Sidenote: How certain spending policies & procedures around the crisis have “enriched” the big banks. Interesting “rub” in this one. Large banks have consent orders requiring that they spend money to either a). slash their own customers’ mortgage debt or b). invest in future mortgages by lending or making credit available to those who do lend on home loans. The result is the banks can make a profit by issuing restitution under the order. Flashy headlines aside, consumer advocates agree “there is some real social utility to it.” Doesn’t that make it the ideal arrangement?
Today’s Thought: Trust but verify. This is great corporate speak. What makes it great is that it is simultaneously catchy and helpful. What makes it corporate speak is that it does not give any detail or nuance to otherwise delicate topics. Let’s break it down. Trust lays the foundational assumption that we all work together and we all inherently start from a place of trust. But implies that trust does not alleviate a manager or leader from the responsibility of whatever has been delegated or given to someone else in the organization or on the team. That’s fair. Verify is a nice way of saying “I’m watching you.” Or better yet, “don’t be offended when I’m required to check up on whatever we both believe is your responsibility.”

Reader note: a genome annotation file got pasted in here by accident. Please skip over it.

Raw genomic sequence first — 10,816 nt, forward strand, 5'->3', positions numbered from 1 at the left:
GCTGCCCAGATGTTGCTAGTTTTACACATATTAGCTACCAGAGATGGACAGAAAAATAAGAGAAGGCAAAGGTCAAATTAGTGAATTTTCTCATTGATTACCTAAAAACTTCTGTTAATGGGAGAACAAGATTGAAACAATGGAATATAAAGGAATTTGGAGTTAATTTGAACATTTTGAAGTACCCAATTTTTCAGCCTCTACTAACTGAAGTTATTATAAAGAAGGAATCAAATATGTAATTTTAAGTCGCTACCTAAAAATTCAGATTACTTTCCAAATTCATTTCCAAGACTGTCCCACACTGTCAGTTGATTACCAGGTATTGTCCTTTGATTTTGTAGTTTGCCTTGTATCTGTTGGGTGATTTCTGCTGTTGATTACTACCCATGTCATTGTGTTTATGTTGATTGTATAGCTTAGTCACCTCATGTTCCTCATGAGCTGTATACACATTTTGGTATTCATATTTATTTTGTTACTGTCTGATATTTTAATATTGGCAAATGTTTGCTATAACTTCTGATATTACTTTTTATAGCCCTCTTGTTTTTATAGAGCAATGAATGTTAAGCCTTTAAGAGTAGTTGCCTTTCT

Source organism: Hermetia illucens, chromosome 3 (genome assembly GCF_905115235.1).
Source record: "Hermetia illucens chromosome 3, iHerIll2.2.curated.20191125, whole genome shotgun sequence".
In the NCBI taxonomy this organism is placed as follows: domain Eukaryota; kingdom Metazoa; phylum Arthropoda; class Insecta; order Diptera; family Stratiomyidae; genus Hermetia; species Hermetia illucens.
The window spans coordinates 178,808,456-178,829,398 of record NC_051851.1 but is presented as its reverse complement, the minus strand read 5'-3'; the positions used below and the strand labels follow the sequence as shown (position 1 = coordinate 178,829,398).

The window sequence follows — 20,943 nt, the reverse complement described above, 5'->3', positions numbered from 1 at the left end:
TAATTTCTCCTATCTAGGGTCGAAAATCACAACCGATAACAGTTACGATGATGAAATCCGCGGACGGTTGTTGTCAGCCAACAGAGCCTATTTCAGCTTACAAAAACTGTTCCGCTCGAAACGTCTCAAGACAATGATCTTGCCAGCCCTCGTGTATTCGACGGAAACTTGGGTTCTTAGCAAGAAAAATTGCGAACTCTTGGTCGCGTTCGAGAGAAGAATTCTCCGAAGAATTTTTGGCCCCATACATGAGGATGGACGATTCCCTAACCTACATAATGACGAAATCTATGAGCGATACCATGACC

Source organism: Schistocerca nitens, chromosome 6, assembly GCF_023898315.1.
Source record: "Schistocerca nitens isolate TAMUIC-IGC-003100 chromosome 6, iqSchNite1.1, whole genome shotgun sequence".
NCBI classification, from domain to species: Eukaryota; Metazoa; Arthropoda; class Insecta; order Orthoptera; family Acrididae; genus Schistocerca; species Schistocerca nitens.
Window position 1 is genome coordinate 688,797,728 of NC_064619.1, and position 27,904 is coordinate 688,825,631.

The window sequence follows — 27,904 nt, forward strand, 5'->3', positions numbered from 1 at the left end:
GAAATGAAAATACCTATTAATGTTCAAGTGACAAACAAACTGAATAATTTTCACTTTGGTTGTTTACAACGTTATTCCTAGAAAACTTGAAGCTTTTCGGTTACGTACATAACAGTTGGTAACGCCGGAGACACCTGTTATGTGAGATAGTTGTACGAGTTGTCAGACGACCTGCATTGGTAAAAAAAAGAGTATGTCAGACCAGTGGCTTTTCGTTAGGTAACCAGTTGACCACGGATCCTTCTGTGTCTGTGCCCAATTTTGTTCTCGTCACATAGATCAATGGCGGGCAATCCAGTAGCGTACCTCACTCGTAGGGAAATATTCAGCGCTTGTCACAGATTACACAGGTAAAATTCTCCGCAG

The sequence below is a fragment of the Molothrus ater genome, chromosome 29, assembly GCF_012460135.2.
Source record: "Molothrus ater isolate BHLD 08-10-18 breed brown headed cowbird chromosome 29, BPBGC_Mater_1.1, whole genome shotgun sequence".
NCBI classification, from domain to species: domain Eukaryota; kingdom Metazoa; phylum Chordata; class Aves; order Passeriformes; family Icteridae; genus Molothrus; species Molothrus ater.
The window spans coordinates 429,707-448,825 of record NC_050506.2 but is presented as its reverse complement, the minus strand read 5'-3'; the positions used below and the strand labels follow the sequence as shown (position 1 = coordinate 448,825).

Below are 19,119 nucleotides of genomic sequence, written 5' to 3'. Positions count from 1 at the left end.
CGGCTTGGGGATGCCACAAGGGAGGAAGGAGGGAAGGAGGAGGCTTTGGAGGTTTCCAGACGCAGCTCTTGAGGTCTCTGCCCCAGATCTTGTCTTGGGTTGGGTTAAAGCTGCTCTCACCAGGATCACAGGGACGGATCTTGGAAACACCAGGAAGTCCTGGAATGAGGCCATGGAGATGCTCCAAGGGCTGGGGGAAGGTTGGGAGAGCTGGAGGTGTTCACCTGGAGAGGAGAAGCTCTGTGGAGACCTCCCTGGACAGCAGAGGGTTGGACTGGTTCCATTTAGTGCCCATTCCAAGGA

Unfortunately, it can also be a cop-out or crutch when we look back on a situation that where we did not manage close enough to the details or where we did not have enough visibility into what was going on. If a teammate doesn’t do their job, your boss might end up saying “trust but verify, right?” I think it’s a decent enough organizational tool to provide cover for leaders that want to delegate and keep close tabs on someone but it has limitations. As leaders, we cannot alleviate our responsibility to help out younger teammates or more inexperienced leaders who need to know how to execute a “trust but verify” model inside complex organizations like our businesses. There are still a lot of internal politics, personality conflicts and general efficiency considerations when trying to be a “trust but verify” leader. I always try to keep in mind that a concept can be simple — trust but verify — without being easy.
Quote: “Problems are welcome…but solutions are required.” — Jay Farner, CEO, Quicken Loans